Thursday, July 29, 2010
Wednesday, July 28, 2010
early this spring, i asked california writer and editor christine wertheim to answer a few questions via email about herself as a poet, feminist, and editor. read the entire interview on the lemon hound blog.
EH: Have you always considered yourself to be a “feminist?” If so, has your definition of ‘feminism’ shifted over the years?
CW: Yes, I have always been a feminist. My mother had 6 children and no help, and was a founding member of second wave feminism in the 60s/70s in Australia, so I have always been aware that there was a need for a more equitable distribution of access, along gender, race and class lines, to social resources, including discursive space, and validation for one's contributions to life. That has always been my main definition of feminism/s. In the 90's, through my encounters with psychoanalysis I added an extra clause, that access to what the Lacanian's call "symbolic" resources is also crucial, and that if our current symbolic resources by definition exclude certain kinds of articulations, i.e., the perspectives of any specified social group, then those symbolic resources need transforming. This is one of the tasks for feminists, as it is of all social justice movements.
Thursday, July 22, 2010
Painted Over/Under: Part 2
Not Content is a series of text projects curated by Les Figues Press at Los Angeles Contemporary Exhibitions (LACE). Not Content investigates the ways in which language functions within public and private spheres and within the tenuous and transitory space between these real and imagined realms.
MORE PICTURES HERE
Saturday, July 17, 2010
Thursday, July 15, 2010
I, 3. Lichtenberg says that very few people have ever seen pure white. So do most people use the word wrong, then? And how did he learn the correct use? – He constructed an ideal use from the ordinary one. And that is not to say a better one, but one that has been refined along certain lines and in the process something has been carried to extremes.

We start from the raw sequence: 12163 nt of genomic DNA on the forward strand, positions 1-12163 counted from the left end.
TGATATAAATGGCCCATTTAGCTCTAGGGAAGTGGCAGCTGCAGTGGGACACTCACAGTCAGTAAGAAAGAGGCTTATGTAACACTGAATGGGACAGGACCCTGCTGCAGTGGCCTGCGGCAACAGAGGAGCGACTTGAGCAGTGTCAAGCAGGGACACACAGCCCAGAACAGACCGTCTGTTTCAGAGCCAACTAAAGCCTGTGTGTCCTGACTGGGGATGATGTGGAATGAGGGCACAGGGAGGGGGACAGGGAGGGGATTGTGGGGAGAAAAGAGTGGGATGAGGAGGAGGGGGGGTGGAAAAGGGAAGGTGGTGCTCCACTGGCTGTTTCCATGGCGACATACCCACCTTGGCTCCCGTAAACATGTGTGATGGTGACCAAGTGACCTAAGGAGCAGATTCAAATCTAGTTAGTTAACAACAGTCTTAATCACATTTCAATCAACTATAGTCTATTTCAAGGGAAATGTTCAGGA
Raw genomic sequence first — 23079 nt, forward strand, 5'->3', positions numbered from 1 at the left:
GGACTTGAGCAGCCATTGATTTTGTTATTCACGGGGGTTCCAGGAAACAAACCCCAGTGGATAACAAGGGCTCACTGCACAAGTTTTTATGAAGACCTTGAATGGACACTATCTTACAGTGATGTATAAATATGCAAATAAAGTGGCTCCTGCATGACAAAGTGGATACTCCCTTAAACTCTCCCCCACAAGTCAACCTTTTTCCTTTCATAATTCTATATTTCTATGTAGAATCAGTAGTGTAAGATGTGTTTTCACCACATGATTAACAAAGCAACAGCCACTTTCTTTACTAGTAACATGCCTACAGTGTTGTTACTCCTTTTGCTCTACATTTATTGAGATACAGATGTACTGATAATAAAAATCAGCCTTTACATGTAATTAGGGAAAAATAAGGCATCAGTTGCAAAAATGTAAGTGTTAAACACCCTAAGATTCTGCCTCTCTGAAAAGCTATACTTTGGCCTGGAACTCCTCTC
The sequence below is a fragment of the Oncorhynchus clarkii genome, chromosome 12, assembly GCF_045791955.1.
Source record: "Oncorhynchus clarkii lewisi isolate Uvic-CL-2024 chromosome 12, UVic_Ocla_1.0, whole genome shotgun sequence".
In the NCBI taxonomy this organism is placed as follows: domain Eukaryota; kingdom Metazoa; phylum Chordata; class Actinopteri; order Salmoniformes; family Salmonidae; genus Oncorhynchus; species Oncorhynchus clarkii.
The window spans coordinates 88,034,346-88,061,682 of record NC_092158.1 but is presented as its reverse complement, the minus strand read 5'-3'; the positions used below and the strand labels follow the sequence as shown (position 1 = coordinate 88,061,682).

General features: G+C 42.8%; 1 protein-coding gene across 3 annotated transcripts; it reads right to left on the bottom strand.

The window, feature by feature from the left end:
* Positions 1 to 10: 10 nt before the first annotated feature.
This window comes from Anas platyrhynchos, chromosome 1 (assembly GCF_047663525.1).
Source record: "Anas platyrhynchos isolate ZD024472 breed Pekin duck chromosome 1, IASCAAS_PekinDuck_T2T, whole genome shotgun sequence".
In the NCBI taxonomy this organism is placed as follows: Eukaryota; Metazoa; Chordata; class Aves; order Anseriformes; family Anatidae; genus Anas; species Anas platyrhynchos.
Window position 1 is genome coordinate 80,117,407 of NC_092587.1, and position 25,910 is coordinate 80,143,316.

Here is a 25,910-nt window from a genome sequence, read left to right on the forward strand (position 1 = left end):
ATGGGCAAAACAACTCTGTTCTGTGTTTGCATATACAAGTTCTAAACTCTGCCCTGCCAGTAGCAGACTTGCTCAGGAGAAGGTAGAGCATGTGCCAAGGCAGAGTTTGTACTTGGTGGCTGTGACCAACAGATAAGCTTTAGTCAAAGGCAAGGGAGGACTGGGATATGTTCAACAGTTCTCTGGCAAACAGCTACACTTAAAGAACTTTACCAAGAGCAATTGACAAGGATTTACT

I, 26. We would say, perhaps, of a green pane: it colours the things behind it green, above all the white behind it.
I, 72. One thing was irrefutably clear to Goethe: no lightness can come out of darkness – just as more and more shadows do not produce light. – This could be expressed as follows: we may call lilac a reddish-whitish-blue or brown a blackish-reddish-yellow but we cannot call a white a yellowish-reddish-greenish-blue, or the like. And that is something that experiments with the spectrum can neither confirm nor refute. It would, however, also be wrong to say, “Just look at the colours in nature and you will see that it is so.” For looking does not teach us anything about the concepts of colours.
I, 81. Can one describe to a blind person what it’s like for someone to see? –Certainly. The blind learn a great deal about the difference between the blind and the sighted. But the question was badly put; as though seeing were an activity and there were a description of it.
III, 102. When we’re asked “What do ‘red,’ ‘blue,’ ‘black,’ ‘white,’ mean?” we can, of course, immediately point to things which have these colours—but that’s all we can do: our ability to explain their meaning goes no further.
from Remarks on Colour, Wittgenstein
Wednesday, July 14, 2010
night so thick wade the moonlight. sweat stuck on the second step of the stoop. i do not want to go up, into the apartment with tea in its pantry, a clean litter box nor down to the streets. 4 am’s dry wind. only the garbage men. their trucks wheeze, weave between street sweepers, industrial green dumpsters perched on the edge of the sidewalk. sidewalk, a glut of smashed jacaranda blooms, rotted purple to white to brown. how the first flush of dawn appears as a white crust circling the sky, thinning out into the same weak grey light in which i learned to be alone.